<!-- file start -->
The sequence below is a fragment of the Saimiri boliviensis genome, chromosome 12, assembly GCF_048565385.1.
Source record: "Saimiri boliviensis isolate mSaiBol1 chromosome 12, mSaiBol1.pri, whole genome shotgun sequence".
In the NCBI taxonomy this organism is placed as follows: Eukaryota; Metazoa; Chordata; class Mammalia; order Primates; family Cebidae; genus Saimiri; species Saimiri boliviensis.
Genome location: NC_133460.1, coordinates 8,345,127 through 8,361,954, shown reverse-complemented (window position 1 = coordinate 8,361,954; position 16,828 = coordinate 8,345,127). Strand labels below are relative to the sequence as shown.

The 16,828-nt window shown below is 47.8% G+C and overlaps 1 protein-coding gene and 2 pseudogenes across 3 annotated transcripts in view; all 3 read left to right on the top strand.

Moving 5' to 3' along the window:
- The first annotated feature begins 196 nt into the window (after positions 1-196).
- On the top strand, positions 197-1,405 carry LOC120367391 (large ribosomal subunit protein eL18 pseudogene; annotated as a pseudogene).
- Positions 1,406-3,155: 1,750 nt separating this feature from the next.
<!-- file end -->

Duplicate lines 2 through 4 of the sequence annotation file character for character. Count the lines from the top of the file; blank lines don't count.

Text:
Source record: "Saimiri boliviensis isolate mSaiBol1 chromosome 12, mSaiBol1.pri, whole genome shotgun sequence".
In the NCBI taxonomy this organism is placed as follows: Eukaryota; Metazoa; Chordata; class Mammalia; order Primates; family Cebidae; genus Saimiri; species Saimiri boliviensis.
Genome location: NC_133460.1, coordinates 8,345,127 through 8,361,954, shown reverse-complemented (window position 1 = coordinate 8,361,954; position 16,828 = coordinate 8,345,127). Strand labels below are relative to the sequence as shown.